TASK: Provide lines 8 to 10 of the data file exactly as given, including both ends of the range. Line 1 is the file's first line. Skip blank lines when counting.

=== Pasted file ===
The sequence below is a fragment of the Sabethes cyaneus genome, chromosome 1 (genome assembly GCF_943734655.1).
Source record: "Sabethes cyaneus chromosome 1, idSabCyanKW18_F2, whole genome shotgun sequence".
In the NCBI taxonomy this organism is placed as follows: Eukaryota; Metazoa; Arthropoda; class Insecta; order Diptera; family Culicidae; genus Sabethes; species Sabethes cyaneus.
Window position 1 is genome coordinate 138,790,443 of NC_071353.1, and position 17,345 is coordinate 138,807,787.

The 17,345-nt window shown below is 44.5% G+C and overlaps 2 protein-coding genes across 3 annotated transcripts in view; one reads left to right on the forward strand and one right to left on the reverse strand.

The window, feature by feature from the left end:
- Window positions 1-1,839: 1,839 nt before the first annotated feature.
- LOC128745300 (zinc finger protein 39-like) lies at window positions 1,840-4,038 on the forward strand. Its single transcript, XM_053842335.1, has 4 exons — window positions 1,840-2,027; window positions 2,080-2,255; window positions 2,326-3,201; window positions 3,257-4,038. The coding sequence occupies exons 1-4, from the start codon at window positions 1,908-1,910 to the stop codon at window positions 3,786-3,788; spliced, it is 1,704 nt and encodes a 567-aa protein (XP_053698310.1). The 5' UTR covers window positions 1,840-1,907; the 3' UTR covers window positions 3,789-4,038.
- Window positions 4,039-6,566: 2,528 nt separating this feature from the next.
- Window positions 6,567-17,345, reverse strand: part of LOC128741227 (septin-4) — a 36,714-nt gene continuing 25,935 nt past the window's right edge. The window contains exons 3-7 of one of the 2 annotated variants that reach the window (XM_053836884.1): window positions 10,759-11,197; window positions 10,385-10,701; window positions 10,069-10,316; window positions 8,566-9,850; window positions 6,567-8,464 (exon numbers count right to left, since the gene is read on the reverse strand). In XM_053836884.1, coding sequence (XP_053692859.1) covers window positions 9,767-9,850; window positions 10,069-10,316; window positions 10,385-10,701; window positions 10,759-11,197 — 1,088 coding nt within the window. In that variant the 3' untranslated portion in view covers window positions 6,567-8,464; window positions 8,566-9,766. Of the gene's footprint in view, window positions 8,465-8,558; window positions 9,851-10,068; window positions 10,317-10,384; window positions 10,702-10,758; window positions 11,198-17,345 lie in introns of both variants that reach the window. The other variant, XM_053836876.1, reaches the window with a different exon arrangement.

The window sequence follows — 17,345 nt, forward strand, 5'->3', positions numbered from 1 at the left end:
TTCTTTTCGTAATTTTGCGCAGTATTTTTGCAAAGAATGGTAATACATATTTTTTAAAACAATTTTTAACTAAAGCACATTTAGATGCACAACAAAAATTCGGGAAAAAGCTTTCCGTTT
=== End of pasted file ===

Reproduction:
- LOC128745300 (zinc finger protein 39-like) lies at window positions 1,840-4,038 on the forward strand. Its single transcript, XM_053842335.1, has 4 exons — window positions 1,840-2,027; window positions 2,080-2,255; window positions 2,326-3,201; window positions 3,257-4,038. The coding sequence occupies exons 1-4, from the start codon at window positions 1,908-1,910 to the stop codon at window positions 3,786-3,788; spliced, it is 1,704 nt and encodes a 567-aa protein (XP_053698310.1). The 5' UTR covers window positions 1,840-1,907; the 3' UTR covers window positions 3,789-4,038.
- Window positions 4,039-6,566: 2,528 nt separating this feature from the next.
- Window positions 6,567-17,345, reverse strand: part of LOC128741227 (septin-4) — a 36,714-nt gene continuing 25,935 nt past the window's right edge. The window contains exons 3-7 of one of the 2 annotated variants that reach the window (XM_053836884.1): window positions 10,759-11,197; window positions 10,385-10,701; window positions 10,069-10,316; window positions 8,566-9,850; window positions 6,567-8,464 (exon numbers count right to left, since the gene is read on the reverse strand). In XM_053836884.1, coding sequence (XP_053692859.1) covers window positions 9,767-9,850; window positions 10,069-10,316; window positions 10,385-10,701; window positions 10,759-11,197 — 1,088 coding nt within the window. In that variant the 3' untranslated portion in view covers window positions 6,567-8,464; window positions 8,566-9,766. Of the gene's footprint in view, window positions 8,465-8,558; window positions 9,851-10,068; window positions 10,317-10,384; window positions 10,702-10,758; window positions 11,198-17,345 lie in introns of both variants that reach the window. The other variant, XM_053836876.1, reaches the window with a different exon arrangement.